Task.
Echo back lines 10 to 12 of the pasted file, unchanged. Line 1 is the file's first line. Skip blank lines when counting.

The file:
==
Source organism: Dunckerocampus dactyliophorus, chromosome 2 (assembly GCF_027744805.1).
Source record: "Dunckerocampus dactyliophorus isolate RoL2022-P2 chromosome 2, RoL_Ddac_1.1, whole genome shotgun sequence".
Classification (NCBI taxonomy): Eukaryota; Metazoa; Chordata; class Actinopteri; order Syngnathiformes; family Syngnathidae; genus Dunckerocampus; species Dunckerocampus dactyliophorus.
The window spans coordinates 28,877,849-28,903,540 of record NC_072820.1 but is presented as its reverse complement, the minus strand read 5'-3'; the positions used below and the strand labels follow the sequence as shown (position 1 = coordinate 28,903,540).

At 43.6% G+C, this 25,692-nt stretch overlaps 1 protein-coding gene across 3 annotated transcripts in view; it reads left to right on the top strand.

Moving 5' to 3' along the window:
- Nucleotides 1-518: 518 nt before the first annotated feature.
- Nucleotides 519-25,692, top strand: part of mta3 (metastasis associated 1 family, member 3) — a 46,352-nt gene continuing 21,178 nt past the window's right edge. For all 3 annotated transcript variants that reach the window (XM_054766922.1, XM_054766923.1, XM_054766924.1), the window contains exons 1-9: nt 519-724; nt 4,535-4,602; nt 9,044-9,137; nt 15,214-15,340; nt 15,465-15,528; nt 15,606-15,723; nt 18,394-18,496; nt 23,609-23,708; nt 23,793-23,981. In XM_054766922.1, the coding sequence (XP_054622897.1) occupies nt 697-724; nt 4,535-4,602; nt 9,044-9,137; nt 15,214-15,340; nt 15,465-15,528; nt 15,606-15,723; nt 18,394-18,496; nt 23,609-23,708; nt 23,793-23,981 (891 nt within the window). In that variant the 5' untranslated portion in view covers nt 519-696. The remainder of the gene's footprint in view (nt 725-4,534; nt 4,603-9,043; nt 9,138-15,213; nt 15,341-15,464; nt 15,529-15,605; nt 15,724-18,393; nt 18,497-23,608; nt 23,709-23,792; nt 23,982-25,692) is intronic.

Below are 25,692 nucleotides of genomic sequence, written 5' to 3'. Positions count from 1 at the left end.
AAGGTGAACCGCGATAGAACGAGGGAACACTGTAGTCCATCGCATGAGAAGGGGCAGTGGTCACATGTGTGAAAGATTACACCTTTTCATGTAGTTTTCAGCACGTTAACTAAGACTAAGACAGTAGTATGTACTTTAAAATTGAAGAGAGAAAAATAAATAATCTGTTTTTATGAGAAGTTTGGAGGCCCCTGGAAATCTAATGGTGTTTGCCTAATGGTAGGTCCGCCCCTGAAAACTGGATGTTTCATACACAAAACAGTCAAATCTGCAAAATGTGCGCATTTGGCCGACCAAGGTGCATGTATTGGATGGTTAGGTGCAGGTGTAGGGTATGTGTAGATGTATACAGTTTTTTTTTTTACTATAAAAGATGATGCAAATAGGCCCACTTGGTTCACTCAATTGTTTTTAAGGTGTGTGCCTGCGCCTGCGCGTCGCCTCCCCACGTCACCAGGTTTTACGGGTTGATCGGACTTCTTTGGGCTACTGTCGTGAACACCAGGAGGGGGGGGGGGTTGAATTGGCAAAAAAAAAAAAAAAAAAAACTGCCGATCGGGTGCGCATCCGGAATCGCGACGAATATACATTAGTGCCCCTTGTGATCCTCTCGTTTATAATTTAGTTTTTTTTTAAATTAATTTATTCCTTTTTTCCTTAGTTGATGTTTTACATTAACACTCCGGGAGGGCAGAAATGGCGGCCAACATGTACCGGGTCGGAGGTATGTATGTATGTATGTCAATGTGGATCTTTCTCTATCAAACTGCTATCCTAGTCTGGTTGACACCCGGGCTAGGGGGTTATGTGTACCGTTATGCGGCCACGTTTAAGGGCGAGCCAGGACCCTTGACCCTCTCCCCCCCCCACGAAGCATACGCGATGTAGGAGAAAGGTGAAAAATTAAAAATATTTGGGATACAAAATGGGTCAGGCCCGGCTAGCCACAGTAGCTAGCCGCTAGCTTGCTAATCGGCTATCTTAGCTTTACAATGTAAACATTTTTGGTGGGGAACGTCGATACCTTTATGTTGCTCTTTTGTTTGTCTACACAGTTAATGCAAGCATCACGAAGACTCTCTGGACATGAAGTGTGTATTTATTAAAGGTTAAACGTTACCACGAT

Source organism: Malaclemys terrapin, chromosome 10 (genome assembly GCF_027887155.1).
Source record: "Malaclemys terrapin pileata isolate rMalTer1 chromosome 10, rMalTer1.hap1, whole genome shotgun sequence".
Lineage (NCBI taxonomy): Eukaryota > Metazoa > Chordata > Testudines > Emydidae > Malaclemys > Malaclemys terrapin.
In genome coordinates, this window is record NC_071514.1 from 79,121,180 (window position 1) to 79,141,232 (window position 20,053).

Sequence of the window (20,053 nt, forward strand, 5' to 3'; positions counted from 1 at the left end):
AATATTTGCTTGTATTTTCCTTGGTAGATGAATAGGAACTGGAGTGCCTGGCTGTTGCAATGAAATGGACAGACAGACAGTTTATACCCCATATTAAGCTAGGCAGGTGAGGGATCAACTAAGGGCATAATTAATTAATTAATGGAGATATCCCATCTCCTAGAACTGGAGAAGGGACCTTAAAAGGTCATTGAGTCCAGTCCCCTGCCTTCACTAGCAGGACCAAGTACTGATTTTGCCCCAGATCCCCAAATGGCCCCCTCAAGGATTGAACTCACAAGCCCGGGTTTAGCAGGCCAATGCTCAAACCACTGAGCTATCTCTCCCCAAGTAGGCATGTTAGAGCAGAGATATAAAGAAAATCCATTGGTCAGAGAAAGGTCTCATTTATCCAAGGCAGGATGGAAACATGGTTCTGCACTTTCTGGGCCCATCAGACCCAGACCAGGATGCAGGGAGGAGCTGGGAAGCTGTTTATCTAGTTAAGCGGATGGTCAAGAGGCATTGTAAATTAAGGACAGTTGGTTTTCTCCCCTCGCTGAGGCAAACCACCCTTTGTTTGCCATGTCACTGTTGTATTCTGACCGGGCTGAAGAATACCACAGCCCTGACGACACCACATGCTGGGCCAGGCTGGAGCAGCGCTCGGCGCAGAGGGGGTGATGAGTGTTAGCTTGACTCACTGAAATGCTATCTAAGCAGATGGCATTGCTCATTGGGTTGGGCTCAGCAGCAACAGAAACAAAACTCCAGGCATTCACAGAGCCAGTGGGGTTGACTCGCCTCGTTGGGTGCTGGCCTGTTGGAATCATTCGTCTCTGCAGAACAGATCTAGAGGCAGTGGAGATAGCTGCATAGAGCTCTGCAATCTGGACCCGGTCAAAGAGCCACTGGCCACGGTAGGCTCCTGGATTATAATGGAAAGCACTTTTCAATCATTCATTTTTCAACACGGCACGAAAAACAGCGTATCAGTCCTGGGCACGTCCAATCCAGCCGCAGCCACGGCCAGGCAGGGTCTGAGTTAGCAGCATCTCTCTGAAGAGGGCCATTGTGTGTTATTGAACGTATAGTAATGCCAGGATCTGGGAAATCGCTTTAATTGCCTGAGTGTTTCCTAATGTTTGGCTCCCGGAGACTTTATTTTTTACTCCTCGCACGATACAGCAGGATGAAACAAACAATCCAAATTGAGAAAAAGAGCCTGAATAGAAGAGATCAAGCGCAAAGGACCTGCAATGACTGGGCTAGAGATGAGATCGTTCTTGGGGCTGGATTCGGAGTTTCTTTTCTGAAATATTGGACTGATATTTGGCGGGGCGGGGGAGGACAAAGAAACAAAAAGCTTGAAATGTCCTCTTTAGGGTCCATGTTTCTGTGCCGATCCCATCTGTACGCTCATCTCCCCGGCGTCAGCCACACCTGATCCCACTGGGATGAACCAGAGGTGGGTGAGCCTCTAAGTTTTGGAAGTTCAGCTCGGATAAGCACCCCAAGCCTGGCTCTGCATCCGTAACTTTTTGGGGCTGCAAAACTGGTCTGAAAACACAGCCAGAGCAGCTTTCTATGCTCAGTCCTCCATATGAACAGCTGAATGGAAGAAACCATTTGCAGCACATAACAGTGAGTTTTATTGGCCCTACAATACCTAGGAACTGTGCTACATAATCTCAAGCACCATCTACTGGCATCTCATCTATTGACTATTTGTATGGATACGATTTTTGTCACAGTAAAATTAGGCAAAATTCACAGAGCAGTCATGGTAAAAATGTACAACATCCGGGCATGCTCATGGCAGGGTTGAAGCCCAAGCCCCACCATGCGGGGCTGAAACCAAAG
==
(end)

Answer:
AAGGTGAACCGCGATAGAACGAGGGAACACTGTAGTCCATCGCATGAGAAGGGGCAGTGGTCACATGTGTGAAAGATTACACCTTTTCATGTAGTTTTCAGCACGTTAACTAAGACTAAGACAGTAGTATGTACTTTAAAATTGAAGAGAGAAAAATAAATAATCTGTTTTTATGAGAAGTTTGGAGGCCCCTGGAAATCTAATGGTGTTTGCCTAATGGTAGGTCCGCCCCTGAAAACTGGATGTTTCATACACAAAACAGTCAAATCTGCAAAATGTGCGCATTTGGCCGACCAAGGTGCATGTATTGGATGGTTAGGTGCAGGTGTAGGGTATGTGTAGATGTATACAGTTTTTTTTTTTACTATAAAAGATGATGCAAATAGGCCCACTTGGTTCACTCAATTGTTTTTAAGGTGTGTGCCTGCGCCTGCGCGTCGCCTCCCCACGTCACCAGGTTTTACGGGTTGATCGGACTTCTTTGGGCTACTGTCGTGAACACCAGGAGGGGGGGGGGGTTGAATTGGCAAAAAAAAAAAAAAAAAAAACTGCCGATCGGGTGCGCATCCGGAATCGCGACGAATATACATTAGTGCCCCTTGTGATCCTCTCGTTTATAATTTAGTTTTTTTTTAAATTAATTTATTCCTTTTTTCCTTAGTTGATGTTTTACATTAACACTCCGGGAGGGCAGAAATGGCGGCCAACATGTACCGGGTCGGAGGTATGTATGTATGTATGTCAATGTGGATCTTTCTCTATCAAACTGCTATCCTAGTCTGGTTGACACCCGGGCTAGGGGGTTATGTGTACCGTTATGCGGCCACGTTTAAGGGCGAGCCAGGACCCTTGACCCTCTCCCCCCCCCACGAAGCATACGCGATGTAGGAGAAAGGTGAAAAATTAAAAATATTTGGGATACAAAATGGGTCAGGCCCGGCTAGCCACAGTAGCTAGCCGCTAGCTTGCTAATCGGCTATCTTAGCTTTACAATGTAAACATTTTTGGTGGGGAACGTCGATACCTTTATGTTGCTCTTTTGTTTGTCTACACAGTTAATGCAAGCATCACGAAGACTCTCTGGACATGAAGTGTGTATTTATTAAAGGTTAAACGTTACCACGAT

Source organism: Malaclemys terrapin, chromosome 10 (genome assembly GCF_027887155.1).
Source record: "Malaclemys terrapin pileata isolate rMalTer1 chromosome 10, rMalTer1.hap1, whole genome shotgun sequence".